Cupping therapy is a complimentary type of therapy which is widely used all over the world for the treatment of chronic medical problems, especially for pain-related conditions. Although, there are several proposed theories which attempt to explain its mechanism of action in the management of chronic pain, the exact mechanism is still not clearly understood. Future research could focus on trying to find clear answers for the most likely mechanism of action and to validate the current theories in clinical trials. There is an emerging evidence of the promising benefits of cupping therapy in patients with common chronic painful conditions. However, despite the large number of clinical trials which were conducted, the evidence is still inconclusive due to major limitations. Future clinical trials of good quality are required. Such trials should ideally have a large sample size, better methodology and design, standardized treatment and reporting protocols, standardized assessment tools, and long follow-up periods.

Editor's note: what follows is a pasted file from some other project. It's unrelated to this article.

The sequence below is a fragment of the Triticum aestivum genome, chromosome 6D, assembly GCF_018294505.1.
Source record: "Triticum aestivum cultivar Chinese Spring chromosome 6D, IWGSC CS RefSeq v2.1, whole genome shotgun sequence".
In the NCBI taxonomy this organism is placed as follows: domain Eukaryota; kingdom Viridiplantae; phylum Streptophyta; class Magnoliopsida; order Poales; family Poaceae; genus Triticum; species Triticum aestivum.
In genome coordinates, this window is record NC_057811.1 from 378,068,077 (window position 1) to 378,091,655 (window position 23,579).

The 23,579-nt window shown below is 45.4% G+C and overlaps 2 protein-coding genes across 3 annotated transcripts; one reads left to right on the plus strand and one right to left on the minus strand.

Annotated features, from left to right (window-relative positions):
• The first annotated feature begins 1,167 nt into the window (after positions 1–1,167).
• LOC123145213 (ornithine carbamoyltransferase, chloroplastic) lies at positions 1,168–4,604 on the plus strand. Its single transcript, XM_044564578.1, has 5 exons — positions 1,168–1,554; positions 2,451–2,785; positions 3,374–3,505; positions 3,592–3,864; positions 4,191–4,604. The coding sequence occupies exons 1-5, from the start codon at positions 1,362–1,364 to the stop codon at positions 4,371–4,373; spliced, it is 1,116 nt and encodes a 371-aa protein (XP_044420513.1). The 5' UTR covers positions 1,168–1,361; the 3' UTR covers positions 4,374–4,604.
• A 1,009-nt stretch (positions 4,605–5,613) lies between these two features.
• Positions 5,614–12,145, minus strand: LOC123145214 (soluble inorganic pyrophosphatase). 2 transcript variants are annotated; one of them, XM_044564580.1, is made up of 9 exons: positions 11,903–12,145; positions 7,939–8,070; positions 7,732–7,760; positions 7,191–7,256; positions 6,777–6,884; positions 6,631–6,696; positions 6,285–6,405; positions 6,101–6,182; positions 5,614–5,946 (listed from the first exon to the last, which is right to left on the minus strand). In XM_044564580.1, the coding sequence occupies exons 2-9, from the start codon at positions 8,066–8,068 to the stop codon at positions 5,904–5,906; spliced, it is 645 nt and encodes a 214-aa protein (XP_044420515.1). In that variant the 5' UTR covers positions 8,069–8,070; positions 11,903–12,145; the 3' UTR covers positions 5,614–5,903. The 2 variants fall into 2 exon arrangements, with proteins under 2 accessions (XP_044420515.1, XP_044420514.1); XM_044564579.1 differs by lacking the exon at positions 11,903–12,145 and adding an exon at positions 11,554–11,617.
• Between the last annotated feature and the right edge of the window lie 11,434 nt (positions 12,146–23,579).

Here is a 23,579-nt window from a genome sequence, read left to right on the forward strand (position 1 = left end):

Cupping therapy is an ancient complementary medicine practice which has been used for thousands of years for a variety of common medical problems. The current evidence is suggesting that cupping therapy may be effective in treating common chronic painful conditions for a short period. Yet, most of available studies have major limitations like small sample size, and different outcome assessment tools, duration of treatment, and treatment regimens. Publication bias is another important drawback, as most of the available studies were conducted in a single country. Future good quality, multicenter clinical trials utilizing standardized protocols are needed.